- I developed a passion for understanding the world when I was young. My mother would always have on Stacey Dooley documentaries, which sparked an interest in understanding poverty, social justice, human rights, discrimination and much more. We used to discuss how to solve issues or why specific issues arise; without realising, I was having a sociological discussion with my mother. Once I realised, when picking my A Levels, that this is what sociology was, I couldn't have been more excited to study it.
- I am very passionate about cultural issues. I was a self-proclaimed feminist from the age of seven. I realised, from various books, documentaries, and podcasts, that feminism was all about women worldwide suffering in different ways. I later realised that discrimination did not only apply to women's issues, which affected me, but also issues around race. When I came to university, I became more passionate about issues that I used to find studying boring. I am a first-generation student from a working-class background, and coming to university made me realise all the barriers I faced and interested me in social mobility. Studying for my degree also made me more socially aware; for example, after having a few lectures about ableism, I realised the constant discrimination my mother (who is disabled) faced, and hopefully, my degree, whilst it is interesting, also has helped me become a better person.
- I enjoy writing. I've always preferred writing essays in comparison to answering simple questions that have a correct answer. I enjoy exploring in depth rather than finding the correct answer; Sociology suits this learning style perfectly!
- The University of Bath is frequently ranked top 5 for Sociology in all three of the main UK university league tables. This means that the University of Bath is a top university for my course. I will receive high-quality teaching from professors researching world, ground-breaking topics, which usually makes my lectures even more enjoyable! This also means that employers tend to prefer a graduate from the University of Bath, especially in Sociology-related careers, as they know the skills Bath graduates develop are desirable.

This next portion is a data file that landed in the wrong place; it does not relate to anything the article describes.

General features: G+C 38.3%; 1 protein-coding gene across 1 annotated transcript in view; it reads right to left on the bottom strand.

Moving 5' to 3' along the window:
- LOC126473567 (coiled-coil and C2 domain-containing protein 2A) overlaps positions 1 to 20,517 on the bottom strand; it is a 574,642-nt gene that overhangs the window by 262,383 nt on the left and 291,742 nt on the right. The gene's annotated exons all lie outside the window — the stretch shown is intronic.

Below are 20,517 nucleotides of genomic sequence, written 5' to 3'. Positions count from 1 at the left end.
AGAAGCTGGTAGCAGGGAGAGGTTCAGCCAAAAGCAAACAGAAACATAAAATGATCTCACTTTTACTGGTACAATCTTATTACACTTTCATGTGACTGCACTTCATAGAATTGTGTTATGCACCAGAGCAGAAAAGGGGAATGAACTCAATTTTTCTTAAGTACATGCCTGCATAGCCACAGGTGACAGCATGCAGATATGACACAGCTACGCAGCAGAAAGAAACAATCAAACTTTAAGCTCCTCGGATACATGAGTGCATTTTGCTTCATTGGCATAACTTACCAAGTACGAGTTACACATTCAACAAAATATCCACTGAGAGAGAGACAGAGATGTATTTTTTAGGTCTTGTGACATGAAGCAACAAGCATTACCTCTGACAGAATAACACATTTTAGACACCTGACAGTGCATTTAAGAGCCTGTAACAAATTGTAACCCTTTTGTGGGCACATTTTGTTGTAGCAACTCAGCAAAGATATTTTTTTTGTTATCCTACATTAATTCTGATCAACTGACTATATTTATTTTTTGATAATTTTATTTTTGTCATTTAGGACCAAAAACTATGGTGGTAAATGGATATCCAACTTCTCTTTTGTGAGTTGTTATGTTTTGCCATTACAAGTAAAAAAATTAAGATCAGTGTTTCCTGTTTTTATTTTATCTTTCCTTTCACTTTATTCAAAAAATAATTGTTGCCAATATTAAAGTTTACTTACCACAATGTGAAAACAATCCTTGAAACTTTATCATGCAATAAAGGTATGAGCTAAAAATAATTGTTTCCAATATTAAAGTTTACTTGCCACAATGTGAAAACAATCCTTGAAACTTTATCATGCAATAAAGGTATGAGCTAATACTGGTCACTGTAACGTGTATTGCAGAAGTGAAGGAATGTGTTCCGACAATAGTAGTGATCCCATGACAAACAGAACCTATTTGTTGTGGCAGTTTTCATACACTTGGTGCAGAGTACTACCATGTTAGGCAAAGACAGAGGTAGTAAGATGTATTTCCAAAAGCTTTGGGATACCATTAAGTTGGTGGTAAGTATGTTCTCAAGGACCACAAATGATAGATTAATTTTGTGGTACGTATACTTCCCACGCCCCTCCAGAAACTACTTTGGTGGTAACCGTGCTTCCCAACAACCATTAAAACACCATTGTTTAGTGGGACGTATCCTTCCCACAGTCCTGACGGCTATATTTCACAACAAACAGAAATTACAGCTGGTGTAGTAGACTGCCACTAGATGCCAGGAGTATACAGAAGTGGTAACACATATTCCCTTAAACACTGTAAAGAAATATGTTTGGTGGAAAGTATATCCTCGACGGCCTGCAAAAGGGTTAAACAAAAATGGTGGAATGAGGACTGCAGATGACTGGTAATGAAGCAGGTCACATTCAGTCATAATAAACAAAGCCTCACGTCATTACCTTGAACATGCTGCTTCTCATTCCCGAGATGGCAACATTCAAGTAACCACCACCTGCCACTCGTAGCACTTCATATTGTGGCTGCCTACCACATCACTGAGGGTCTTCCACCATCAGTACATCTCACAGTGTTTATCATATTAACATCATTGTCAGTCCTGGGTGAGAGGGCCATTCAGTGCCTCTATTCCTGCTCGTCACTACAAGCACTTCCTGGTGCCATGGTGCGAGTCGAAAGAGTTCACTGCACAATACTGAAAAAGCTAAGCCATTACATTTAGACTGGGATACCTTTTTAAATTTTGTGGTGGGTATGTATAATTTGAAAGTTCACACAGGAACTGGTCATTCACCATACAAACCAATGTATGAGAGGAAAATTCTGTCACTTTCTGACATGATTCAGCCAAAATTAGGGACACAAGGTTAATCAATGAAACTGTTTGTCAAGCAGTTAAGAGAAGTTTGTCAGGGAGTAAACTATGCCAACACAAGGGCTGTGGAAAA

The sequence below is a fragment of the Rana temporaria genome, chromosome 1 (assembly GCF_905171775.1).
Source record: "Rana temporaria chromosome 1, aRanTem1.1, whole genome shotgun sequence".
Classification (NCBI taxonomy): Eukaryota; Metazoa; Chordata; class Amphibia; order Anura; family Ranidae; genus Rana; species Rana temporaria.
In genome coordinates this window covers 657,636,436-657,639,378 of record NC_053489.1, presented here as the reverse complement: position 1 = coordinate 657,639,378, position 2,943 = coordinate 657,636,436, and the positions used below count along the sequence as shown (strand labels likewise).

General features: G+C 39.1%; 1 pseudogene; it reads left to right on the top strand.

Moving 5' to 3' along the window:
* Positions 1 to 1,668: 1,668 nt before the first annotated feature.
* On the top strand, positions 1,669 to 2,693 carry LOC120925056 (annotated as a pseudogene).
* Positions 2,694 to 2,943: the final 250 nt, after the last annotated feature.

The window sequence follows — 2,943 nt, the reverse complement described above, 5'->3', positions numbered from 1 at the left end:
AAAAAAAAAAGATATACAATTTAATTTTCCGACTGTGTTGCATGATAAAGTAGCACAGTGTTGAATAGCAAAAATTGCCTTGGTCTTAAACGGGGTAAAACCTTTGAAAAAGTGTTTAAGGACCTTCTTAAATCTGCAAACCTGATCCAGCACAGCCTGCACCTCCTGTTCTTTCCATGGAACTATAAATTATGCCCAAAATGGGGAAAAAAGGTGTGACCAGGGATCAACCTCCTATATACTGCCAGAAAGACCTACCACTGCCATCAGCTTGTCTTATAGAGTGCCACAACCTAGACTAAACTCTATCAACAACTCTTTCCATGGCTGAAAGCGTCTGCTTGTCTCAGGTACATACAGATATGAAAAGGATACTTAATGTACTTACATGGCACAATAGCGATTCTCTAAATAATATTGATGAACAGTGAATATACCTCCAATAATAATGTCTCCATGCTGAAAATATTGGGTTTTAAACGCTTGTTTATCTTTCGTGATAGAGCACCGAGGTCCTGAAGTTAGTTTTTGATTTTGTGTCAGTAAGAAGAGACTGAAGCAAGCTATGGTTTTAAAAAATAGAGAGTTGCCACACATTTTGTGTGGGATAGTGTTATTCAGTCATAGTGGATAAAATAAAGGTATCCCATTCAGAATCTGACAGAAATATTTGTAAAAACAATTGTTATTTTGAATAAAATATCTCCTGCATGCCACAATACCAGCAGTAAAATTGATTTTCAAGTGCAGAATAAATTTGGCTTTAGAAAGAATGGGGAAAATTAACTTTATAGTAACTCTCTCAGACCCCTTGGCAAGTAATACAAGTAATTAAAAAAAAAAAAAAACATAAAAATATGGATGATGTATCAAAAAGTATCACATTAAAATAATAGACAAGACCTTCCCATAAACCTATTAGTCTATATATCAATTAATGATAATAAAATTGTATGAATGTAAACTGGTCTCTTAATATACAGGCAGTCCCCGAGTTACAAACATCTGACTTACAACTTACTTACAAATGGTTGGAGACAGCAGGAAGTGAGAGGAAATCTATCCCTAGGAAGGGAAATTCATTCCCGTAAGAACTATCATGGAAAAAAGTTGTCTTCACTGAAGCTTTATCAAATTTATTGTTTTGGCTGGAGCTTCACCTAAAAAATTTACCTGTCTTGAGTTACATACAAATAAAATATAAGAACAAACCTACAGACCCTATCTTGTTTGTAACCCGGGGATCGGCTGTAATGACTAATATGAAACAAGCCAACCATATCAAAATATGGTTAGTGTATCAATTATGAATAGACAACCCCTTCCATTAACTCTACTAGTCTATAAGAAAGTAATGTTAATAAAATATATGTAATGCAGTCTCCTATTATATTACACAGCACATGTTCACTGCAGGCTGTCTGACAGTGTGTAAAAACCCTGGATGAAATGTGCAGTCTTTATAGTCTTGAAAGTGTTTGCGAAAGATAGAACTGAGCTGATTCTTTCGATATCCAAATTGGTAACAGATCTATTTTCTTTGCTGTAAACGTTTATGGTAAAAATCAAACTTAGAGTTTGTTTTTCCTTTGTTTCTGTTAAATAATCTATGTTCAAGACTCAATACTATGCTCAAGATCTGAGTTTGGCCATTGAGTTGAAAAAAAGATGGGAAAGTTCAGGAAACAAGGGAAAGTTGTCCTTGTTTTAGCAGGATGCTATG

- It is a campus university. I liked living on campus as it felt safer and had a friendly community feel. Bath offers one of the safest campuses and cities in the UK. This made me feel less anxious about moving away from home - and put my parent's minds at ease!
- The city of Bath is beautiful. It is a world heritage city, with lots of shopping (which I love). In contrast to my hometown, Southampton, Bath feels like something special - tourists come here throughout the year, the Christmas Markets are the best I've ever visited in the UK, and the architecture is beautiful, especially in the summer!
Why Sociology at Bath?
- There are many opportunities to study modules that are not Sociology-specific in and outside the department. For example, I am currently studying a Politics module led by the Department of Politics, Languages & International Studies here at Bath. There are also several opportunities to take modules from the University's Department of Psychology and other humanities-based departments. There are also opportunities to take modules within the department that are not Sociology-specific. For example, last year, I studied modules in Social Policy and International Development; this year, I have chosen to study modules in Criminology. This means that my degree is well-rounded, but also means that I can explore new subjects that I've never studied before during my degree.
- From my experience, the peers I've met who study within the Department of Social & Policy Sciences are kind, welcoming and passionate people, and it has been a pleasure to meet like-minded people who come from across the world.
- The teaching staff are kind, always there to help, and extremely interesting! I've had lecturers researching topics around Prisons, Mental Health, Teenage Pregnancy, Child Trafficking, and Council Housing. Despite being busy with research, my lecturers, particularly my first-year personal tutor, were always there for me, pastorally and academically, which has supported my progress at university.